In February 2021, we wrote about Kinzer, et al. v. Whole Foods Market, Inc., a case pending in Massachusetts federal court in which multiple employees alleged that they had been terminated by Whole Foods for wearing Black Lives Matter masks and attire. Initially, the court dismissed the plaintiffs’ Title VII race discrimination claims but allowed a single retaliation claim to proceed into discovery.
On January 23, 2023, the court rejected the remaining retaliation claim in an order granting Whole Foods’ Motion for Summary Judgment. Whole Foods presented evidence that it terminated the plaintiffs for repeatedly violating its attendance and dress code policy which prohibited the display of slogans or messages that were not branded with the company’s logo. The court concluded that the plaintiffs’ evidence did not support a finding of pretext. The court reasoned that “[t]he record, at most, reflects a series of arguably ill-advised business decisions by Whole Foods in light of Plaintiffs’ dress code violations and the message they sought to display, but it is not one from which a jury could conclude that Whole Foods’ legitimate reasons for firing them were ‘shams’ concocted to punish them for protesting its strict enforcement of the dress code.”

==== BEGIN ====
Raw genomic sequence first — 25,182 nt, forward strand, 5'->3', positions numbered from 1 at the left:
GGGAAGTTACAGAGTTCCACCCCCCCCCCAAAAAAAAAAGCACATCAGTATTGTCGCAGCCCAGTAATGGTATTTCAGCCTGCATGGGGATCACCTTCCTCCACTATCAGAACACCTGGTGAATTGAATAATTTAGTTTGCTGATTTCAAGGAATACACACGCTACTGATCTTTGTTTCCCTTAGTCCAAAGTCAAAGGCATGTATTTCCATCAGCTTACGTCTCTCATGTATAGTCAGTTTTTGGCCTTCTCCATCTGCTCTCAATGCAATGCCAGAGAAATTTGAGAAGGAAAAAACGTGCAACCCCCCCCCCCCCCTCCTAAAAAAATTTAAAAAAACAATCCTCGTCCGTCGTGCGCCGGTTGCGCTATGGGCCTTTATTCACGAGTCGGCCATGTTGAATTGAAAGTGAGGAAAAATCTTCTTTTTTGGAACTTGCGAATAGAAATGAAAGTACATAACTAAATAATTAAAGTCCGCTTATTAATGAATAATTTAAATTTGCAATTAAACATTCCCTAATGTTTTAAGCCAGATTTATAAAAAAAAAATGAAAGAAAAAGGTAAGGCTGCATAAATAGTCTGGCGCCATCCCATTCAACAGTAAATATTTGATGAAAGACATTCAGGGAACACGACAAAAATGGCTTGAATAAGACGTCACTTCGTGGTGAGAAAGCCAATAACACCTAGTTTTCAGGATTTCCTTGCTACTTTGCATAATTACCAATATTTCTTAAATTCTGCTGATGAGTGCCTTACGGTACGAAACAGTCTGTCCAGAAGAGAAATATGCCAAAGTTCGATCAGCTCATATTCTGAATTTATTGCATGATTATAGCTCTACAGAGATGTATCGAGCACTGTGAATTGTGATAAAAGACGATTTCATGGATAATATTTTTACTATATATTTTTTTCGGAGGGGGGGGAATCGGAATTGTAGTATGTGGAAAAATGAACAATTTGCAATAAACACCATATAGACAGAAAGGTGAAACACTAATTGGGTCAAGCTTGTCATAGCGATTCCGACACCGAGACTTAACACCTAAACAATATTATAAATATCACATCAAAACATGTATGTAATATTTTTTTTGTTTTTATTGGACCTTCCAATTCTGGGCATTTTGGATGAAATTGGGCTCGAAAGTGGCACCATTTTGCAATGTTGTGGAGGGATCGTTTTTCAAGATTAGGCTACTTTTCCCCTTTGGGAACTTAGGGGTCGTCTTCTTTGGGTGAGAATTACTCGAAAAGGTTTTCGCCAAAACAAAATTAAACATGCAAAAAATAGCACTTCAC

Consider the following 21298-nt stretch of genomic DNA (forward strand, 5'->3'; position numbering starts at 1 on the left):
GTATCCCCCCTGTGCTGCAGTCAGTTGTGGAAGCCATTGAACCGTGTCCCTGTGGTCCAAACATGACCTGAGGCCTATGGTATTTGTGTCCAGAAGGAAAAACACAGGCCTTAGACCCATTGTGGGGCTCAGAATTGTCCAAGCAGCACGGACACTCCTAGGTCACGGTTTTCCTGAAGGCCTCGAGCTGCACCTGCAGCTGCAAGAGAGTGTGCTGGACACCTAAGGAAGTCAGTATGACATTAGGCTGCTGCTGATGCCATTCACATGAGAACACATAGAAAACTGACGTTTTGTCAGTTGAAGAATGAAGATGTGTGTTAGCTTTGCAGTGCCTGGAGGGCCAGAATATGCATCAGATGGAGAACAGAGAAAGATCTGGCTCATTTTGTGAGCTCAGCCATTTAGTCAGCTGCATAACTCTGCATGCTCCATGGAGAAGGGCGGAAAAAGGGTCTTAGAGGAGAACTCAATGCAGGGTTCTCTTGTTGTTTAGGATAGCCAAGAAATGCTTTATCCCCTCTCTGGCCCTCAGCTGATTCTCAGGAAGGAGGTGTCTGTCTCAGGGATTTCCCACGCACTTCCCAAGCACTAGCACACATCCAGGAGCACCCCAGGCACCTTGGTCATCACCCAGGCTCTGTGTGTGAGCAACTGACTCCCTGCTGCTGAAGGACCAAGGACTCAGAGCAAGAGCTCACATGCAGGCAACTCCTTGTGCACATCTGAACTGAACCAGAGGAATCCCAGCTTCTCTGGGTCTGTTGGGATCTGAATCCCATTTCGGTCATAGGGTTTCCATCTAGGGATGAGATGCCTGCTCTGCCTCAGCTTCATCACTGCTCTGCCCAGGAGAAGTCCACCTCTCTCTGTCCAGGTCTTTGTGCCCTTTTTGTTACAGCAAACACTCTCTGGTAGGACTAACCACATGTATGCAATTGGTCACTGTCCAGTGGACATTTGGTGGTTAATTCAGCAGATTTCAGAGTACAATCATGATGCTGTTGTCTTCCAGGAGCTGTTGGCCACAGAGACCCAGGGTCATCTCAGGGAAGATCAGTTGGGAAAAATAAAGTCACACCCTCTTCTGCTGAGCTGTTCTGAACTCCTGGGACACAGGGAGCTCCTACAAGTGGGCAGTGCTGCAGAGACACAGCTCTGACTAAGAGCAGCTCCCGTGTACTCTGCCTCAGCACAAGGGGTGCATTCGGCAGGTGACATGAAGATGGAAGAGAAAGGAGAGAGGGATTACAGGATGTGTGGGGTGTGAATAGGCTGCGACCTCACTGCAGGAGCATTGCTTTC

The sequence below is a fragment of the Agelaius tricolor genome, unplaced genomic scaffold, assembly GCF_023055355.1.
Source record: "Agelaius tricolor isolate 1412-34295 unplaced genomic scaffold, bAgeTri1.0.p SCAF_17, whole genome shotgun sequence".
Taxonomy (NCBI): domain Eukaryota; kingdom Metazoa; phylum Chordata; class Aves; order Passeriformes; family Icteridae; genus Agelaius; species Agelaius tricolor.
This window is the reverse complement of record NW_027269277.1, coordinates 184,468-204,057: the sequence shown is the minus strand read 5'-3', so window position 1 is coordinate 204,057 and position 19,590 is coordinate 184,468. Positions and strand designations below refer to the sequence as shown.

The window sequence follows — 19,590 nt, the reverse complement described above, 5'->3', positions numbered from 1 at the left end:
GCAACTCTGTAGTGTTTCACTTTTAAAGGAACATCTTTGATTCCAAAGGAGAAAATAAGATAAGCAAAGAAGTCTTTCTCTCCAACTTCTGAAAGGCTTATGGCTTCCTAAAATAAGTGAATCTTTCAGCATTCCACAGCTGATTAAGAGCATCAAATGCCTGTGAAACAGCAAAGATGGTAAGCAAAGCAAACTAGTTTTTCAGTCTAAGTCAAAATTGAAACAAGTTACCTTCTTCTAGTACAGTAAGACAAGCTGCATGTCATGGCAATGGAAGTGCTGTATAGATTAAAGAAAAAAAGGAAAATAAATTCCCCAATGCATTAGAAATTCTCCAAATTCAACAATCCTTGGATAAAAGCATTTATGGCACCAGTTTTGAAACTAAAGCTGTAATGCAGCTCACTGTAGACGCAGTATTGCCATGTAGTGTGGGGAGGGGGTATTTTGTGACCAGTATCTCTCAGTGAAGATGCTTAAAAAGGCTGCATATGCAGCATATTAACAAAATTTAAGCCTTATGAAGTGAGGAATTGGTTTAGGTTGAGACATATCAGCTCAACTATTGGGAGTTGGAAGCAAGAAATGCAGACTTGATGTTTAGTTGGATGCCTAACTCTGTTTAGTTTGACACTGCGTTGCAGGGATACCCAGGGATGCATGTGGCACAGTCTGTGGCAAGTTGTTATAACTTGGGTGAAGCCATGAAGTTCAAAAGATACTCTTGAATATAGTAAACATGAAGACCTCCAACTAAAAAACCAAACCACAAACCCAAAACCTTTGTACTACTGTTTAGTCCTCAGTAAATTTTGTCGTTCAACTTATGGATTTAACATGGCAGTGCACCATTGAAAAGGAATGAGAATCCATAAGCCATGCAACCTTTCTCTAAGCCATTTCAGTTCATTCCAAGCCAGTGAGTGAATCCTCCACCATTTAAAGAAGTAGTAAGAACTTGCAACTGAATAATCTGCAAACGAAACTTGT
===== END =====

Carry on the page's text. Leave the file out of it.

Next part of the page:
The ruling offers some important lessons for employers. First, neutral dress code and attendance policies may be enforced against employees even in the most challenging social circumstances. Second, courts will consider the context in which a decision was made when assessing claims on summary judgment. Here, the court considered the impact of the COVID-19 pandemic on the company’s operations and enforcement of its policy. Finally, litigation is a protracted affair. This case was filed in July 2020, the motion to dismiss was partially granted in February 2021, and the summary judgment was granted in January 2023.